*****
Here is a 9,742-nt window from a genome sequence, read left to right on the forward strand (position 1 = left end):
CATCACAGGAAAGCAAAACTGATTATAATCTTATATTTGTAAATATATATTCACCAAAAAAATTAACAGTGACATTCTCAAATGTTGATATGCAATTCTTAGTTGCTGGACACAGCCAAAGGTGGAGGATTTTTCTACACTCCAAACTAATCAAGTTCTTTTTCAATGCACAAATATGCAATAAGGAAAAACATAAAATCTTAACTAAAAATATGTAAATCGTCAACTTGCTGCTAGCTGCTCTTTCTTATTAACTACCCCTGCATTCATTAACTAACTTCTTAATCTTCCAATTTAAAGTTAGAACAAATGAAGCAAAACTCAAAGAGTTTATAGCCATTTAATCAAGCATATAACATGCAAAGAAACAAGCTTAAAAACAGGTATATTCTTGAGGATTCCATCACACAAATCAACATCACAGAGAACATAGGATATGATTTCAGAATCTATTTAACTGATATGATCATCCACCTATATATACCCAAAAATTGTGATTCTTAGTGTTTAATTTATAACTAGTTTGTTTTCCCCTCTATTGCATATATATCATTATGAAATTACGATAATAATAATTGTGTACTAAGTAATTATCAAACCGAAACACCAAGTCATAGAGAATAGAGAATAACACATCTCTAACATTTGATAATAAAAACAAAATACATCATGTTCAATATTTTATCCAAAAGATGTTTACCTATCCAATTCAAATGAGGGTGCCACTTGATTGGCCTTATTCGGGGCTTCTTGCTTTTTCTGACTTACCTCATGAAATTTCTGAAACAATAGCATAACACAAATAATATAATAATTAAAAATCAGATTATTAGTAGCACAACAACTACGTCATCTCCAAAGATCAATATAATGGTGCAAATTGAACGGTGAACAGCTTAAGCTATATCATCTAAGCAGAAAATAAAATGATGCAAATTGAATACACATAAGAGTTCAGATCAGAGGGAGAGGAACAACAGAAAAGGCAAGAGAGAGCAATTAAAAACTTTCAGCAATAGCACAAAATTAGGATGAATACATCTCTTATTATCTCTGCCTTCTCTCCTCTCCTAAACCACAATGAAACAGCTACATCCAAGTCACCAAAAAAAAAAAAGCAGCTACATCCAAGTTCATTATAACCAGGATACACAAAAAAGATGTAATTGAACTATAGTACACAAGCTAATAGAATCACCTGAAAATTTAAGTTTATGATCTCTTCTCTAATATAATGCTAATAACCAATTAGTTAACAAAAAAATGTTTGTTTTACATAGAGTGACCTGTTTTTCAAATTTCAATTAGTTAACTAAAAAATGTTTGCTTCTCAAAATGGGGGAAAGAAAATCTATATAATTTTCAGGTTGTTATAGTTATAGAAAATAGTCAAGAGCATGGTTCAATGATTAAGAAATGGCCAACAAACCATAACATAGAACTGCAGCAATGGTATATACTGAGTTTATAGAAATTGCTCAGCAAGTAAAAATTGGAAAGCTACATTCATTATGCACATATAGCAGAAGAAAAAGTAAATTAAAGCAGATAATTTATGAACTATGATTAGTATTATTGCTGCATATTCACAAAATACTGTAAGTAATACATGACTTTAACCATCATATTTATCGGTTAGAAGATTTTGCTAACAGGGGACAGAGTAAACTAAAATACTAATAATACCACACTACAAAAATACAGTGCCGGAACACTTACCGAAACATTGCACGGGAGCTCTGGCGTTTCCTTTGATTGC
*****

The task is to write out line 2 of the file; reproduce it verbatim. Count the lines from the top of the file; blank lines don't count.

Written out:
CATCACAGGAAAGCAAAACTGATTATAATCTTATATTTGTAAATATATATTCACCAAAAAAATTAACAGTGACATTCTCAAATGTTGATATGCAATTCTTAGTTGCTGGACACAGCCAAAGGTGGAGGATTTTTCTACACTCCAAACTAATCAAGTTCTTTTTCAATGCACAAATATGCAATAAGGAAAAACATAAAATCTTAACTAAAAATATGTAAATCGTCAACTTGCTGCTAGCTGCTCTTTCTTATTAACTACCCCTGCATTCATTAACTAACTTCTTAATCTTCCAATTTAAAGTTAGAACAAATGAAGCAAAACTCAAAGAGTTTATAGCCATTTAATCAAGCATATAACATGCAAAGAAACAAGCTTAAAAACAGGTATATTCTTGAGGATTCCATCACACAAATCAACATCACAGAGAACATAGGATATGATTTCAGAATCTATTTAACTGATATGATCATCCACCTATATATACCCAAAAATTGTGATTCTTAGTGTTTAATTTATAACTAGTTTGTTTTCCCCTCTATTGCATATATATCATTATGAAATTACGATAATAATAATTGTGTACTAAGTAATTATCAAACCGAAACACCAAGTCATAGAGAATAGAGAATAACACATCTCTAACATTTGATAATAAAAACAAAATACATCATGTTCAATATTTTATCCAAAAGATGTTTACCTATCCAATTCAAATGAGGGTGCCACTTGATTGGCCTTATTCGGGGCTTCTTGCTTTTTCTGACTTACCTCATGAAATTTCTGAAACAATAGCATAACACAAATAATATAATAATTAAAAATCAGATTATTAGTAGCACAACAACTACGTCATCTCCAAAGATCAATATAATGGTGCAAATTGAACGGTGAACAGCTTAAGCTATATCATCTAAGCAGAAAATAAAATGATGCAAATTGAATACACATAAGAGTTCAGATCAGAGGGAGAGGAACAACAGAAAAGGCAAGAGAGAGCAATTAAAAACTTTCAGCAATAGCACAAAATTAGGATGAATACATCTCTTATTATCTCTGCCTTCTCTCCTCTCCTAAACCACAATGAAACAGCTACATCCAAGTCACCAAAAAAAAAAAAGCAGCTACATCCAAGTTCATTATAACCAGGATACACAAAAAAGATGTAATTGAACTATAGTACACAAGCTAATAGAATCACCTGAAAATTTAAGTTTATGATCTCTTCTCTAATATAATGCTAATAACCAATTAGTTAACAAAAAAATGTTTGTTTTACATAGAGTGACCTGTTTTTCAAATTTCAATTAGTTAACTAAAAAATGTTTGCTTCTCAAAATGGGGGAAAGAAAATCTATATAATTTTCAGGTTGTTATAGTTATAGAAAATAGTCAAGAGCATGGTTCAATGATTAAGAAATGGCCAACAAACCATAACATAGAACTGCAGCAATGGTATATACTGAGTTTATAGAAATTGCTCAGCAAGTAAAAATTGGAAAGCTACATTCATTATGCACATATAGCAGAAGAAAAAGTAAATTAAAGCAGATAATTTATGAACTATGATTAGTATTATTGCTGCATATTCACAAAATACTGTAAGTAATACATGACTTTAACCATCATATTTATCGGTTAGAAGATTTTGCTAACAGGGGACAGAGTAAACTAAAATACTAATAATACCACACTACAAAAATACAGTGCCGGAACACTTACCGAAACATTGCACGGGAGCTCTGGCGTTTCCTTTGATTGC